1.) I hold that the "problem of evil" is a bigger obstacle to the non-theist than the theist. The "naturalist" must somehow explain how good and evil can arise from a natural world of atoms and molecules (not to mention things like justice, free will, love, hate, etc.) The problem of evil presupposes the existence of evil, and I hold that an objective definition of evil must come from God Himself. Otherwise, the very concept of evil becomes nothing more than a personal opinion, stemming from a bunch of human neurons. Without God, evil really doesn't exist. Rather, we have a bunch of behavioral issues triggered by certain stimili and controlled by genetic makeup.
2.) Regarding your comment on Romans 1:18-25 and suffering, I would say that Paul was referring more to the wonderful design of nature (the original watchmaker argument, referred to today as the Strong Anthropic Principle). Even non-theists have to marvel at this design, though many choose to ignore it by pointing out some perceived design flaws (thus acknowledging the very design they see as flawed.) As for suffering, you have pointed out one of the most obvious and objectively evident Doctrines of Christianity, the Fall of Man.
Thanks for your input. You got me thinking. May God reveal to you the same "Divine and Supernatural Light" that He has revealed to us, and to the Apostle Peter (Matthew 16:17)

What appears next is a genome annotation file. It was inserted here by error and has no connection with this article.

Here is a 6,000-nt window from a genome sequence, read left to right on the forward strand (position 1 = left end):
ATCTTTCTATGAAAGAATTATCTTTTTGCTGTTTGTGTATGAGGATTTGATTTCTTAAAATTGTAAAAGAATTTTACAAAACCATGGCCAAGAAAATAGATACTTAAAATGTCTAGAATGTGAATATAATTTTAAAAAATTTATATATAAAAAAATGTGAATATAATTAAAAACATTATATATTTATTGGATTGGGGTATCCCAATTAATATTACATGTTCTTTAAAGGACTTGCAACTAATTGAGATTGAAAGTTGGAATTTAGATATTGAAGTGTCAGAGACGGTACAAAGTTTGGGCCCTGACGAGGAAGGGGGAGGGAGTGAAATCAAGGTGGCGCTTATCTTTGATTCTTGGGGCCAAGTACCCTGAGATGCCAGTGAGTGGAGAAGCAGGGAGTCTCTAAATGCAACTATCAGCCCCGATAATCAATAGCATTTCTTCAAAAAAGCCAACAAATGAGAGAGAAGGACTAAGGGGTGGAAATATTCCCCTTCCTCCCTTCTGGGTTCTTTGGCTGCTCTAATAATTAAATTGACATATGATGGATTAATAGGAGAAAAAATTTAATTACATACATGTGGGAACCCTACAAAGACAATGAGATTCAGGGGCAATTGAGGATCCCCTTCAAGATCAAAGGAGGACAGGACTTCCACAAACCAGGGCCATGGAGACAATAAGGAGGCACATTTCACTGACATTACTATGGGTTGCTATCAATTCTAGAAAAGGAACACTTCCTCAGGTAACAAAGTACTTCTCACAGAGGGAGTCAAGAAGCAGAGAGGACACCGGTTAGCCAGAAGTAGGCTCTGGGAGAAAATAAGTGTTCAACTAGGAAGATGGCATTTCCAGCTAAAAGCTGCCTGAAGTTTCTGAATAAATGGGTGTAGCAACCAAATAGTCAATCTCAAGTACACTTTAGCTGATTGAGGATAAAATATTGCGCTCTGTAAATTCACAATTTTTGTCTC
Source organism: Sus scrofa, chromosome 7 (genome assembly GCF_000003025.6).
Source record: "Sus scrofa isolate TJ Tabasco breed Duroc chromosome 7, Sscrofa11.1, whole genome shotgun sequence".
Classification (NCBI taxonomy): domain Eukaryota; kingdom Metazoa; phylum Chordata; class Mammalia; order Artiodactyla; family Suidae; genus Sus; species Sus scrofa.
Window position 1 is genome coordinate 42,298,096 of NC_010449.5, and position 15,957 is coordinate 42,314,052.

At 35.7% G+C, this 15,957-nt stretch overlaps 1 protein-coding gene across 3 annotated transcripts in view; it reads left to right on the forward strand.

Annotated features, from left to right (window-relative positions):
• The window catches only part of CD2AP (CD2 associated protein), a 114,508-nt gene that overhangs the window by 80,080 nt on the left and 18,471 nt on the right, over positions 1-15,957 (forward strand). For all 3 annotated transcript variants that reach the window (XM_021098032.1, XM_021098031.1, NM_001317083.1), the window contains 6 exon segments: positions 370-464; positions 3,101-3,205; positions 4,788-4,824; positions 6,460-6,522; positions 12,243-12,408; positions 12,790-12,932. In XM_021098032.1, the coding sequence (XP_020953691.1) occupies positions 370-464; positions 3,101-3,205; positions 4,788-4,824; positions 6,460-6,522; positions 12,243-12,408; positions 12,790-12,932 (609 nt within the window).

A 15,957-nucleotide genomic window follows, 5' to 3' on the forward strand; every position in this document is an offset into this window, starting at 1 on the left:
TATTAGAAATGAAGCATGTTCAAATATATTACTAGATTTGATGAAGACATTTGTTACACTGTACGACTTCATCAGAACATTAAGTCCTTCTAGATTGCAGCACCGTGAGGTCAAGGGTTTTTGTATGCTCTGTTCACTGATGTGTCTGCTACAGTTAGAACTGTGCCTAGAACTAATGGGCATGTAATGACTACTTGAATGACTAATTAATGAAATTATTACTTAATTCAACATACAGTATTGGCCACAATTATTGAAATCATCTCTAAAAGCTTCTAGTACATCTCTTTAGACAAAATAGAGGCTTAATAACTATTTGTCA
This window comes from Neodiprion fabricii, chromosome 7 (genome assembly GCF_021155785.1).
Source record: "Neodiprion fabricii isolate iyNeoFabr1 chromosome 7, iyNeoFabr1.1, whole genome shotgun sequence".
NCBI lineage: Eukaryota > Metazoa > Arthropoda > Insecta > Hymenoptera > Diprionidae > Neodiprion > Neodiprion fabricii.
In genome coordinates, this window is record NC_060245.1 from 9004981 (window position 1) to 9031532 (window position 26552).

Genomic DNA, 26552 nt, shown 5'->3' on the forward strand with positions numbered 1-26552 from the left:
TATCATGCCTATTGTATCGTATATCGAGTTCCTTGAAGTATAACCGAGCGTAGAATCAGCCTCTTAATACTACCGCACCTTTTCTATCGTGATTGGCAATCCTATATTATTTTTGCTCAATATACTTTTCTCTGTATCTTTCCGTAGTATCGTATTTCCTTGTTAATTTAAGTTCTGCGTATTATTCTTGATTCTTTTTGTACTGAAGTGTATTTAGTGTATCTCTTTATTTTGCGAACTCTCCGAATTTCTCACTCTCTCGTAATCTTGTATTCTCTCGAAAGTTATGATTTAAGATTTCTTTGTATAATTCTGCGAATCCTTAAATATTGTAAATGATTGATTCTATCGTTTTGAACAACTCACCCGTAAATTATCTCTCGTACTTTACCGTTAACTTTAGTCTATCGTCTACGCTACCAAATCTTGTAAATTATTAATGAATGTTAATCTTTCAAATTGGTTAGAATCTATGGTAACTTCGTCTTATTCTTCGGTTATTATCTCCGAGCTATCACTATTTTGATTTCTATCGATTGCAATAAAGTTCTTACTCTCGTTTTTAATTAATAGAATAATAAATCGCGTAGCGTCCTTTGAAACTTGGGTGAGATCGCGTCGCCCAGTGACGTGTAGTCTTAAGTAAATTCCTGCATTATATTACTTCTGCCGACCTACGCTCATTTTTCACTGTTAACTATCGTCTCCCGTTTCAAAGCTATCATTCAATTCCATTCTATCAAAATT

I checked out your profile to see who you were. Looks like you've got a good background, a great education, and some mighty fine cohorts!
"That is not to say that God does NOT exist - but as far as I see it if people wish to preach the teachings of God from the stand point that he does exist then they must be in a position to prove that claim (whether or not they feel that is the 'point' of religion or not)."ReplyDelete
Interesting point, Tom - you do understand that from the standpoint of the CS team, (Calvinistic, Reformed) that God's existance has been sufficiently "proven" by the fact that our sinful hearts have been turned and our eyes have been opened to the reality of God by God Himself through Jesus Christ? I don't know if you do or can understand this, but our perception of reality and God is primarily caused by God, not by our senses, although we now can attribute cause and effect to the all-knowing Creator vs what seems to the non-regenerate eye - capricious chance.
Thus when we "preach the teachings of God", as you say, we can comfortably presuppose the truth of His Word and reliably attribute the Truth that is revealed as objective and concrete vs the subjective ethereal conjecture of the unregenerate. The Cause drives and validates the effect, not vice versa.
Thus all knowledge or evidence gained and presented MUST be put into a divine perspective. The purpose of the debate is then merely to cast the light of Truth on the ultimate futility of the alternative perspective.
Thanks for your comments. The gist of my article was to show the weaknesses (and irrelevency) of the arguments I listed. These "challenges" (and many like it) have absolutely no relation to the question, "Does God Exist?" That question must be answered independent of how we assume God should run things.
There are plenty of empirical evidences for God's existence, but you will reject those based on your own unproven presuppositions.
God has been proven to exist by the fact that He gives the human mind the ability to understand anything. You may reject the Christian "theory of knowledge", but I have yet to hear a decent alternative from an atheistic worldview.